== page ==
UK-based Bitcoin wallet provider Blockchain has a new .onion address and, like Facebook, it’s got itself a signed SSL certificate to validate its hidden website in an effort to combat thefts against its users.
Blockchain, the maker of the world’s most popular Bitcoin wallet, has followed Facebook down the path of the so-called ‘dark web’ — where sites or hidden services with a .onion suffix are not accessible by standard web browsers.
Onion addresses are referred to as the dark web, in particular when law enforcement links a Tor hidden service to more nefarious activities on the web, such as those the alleged operators of the recently seized Silk Road and Silk Road 2.0 marketplaces have been accused of.
Facebook’s arrival as a hidden service illustrated they could also facilitate access to a site from nations where it is censored, such as China and Iran.
Blockchain’s hidden service on the other hand was a response to a spate of attacks on users of its wallet who’d accessed its site through the The Onion Network (Tor) browser.
As Blockchain noted in October following the thefts, Tor users can be stung by malicious Tor exit relays, which allow attackers to stand between the browser and server and ultimately steal their wallet credentials.
The exit relay problem was so bad, according to Australian entrepreneur and security researcher Nik Cubrilovic, that Blockchain blocked all traffic to its wallet from Tor exit nodes.
Blockchain’s new .onion address is “blockchainbdgpzk.onion”, which is accessible from a specially configured version of Firefox known as the Tor Browser.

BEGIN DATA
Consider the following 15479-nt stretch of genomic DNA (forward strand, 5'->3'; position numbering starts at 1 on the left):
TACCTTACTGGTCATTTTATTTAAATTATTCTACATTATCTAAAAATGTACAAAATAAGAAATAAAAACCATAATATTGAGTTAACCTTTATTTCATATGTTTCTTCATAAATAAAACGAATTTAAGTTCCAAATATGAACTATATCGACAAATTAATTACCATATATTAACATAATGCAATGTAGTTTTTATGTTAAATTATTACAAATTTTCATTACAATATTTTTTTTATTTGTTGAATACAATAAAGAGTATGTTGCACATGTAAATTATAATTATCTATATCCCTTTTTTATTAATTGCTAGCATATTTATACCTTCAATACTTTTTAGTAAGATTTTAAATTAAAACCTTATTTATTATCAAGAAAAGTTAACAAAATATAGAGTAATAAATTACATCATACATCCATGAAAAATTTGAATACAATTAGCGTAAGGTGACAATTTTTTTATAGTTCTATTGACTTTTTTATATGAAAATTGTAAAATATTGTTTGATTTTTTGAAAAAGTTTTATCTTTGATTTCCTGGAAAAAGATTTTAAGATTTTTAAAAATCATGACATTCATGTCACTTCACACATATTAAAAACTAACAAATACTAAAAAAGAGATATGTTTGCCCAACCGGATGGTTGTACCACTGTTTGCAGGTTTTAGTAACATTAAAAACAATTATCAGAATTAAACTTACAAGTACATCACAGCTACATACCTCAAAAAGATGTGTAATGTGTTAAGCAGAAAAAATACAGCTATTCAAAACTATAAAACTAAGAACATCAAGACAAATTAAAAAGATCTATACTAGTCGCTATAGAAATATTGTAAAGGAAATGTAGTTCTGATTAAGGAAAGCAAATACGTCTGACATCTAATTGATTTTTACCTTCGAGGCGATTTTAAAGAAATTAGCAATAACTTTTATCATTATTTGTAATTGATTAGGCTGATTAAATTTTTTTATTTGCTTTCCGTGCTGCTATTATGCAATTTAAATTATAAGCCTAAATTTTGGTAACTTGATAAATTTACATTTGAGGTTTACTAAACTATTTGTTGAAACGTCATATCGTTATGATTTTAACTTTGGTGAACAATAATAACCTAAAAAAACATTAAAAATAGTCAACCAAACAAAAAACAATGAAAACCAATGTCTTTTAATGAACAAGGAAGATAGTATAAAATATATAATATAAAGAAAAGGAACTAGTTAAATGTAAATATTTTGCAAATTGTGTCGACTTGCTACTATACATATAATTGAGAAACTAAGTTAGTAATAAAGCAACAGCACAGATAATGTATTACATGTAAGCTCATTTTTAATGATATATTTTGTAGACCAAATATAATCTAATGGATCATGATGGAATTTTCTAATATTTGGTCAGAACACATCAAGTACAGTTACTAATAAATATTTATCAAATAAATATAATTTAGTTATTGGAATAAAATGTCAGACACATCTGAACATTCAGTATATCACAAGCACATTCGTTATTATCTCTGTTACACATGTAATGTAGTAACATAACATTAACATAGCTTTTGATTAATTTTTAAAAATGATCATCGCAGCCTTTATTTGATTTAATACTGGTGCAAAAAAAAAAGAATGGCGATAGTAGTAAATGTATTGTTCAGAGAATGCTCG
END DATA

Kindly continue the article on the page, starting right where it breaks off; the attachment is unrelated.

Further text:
“If you choose to use Tor, we strongly advise that you access it via blockchainbdgpzk.onion and check your address bar to ensure you are on a valid and trusted connection to the Tor network,” Blockchain’s comms manager Alyson Margaret said.
Blockchain has also emulated Facebook’s model for its .onion address, creating an easily recognisable or ‘vanity’ address. (Facebook’s hidden address is facebookcorewwwi.onion).
And like Facebook, Blockchain acquired its SSL/TLS certificate from the certificate authority (CA) [[xref:http://www.cso.com.au/article/559147/digicert-considering-ssl-certificates-more-tor-hidden-services/|DigiCert.
The SSL certificate is where Cubrilovic’s work, which began on Saturday, comes in to play. Cubrilovic has detailed some of the effort that went into acquiring its ‘vanity’ address here. Blockchain had previously announced “blockchatvqztbll.onion” as its hidden address.
“The main result of these efforts is that today we are announcing that Blockchain is now available as a hidden service on Tor with a signed SSL certificate (provided by DigiCert) and HTTPS enforced across the site,” Cubrilovic noted on his blog.
“With an authenticated hidden service Blockchain users are able to access their Bitcoin wallets with the added anonymity of Tor while avoiding exit nodes,” he added.
However, Cubrilovic notes that the DigiCert certificate used to sign Blockchain’s .onion address might only be valid until November 2015 since .onion is not a recognised top level domain.
This article is brought to you by Enex TestLab, content directors for CSO Australia.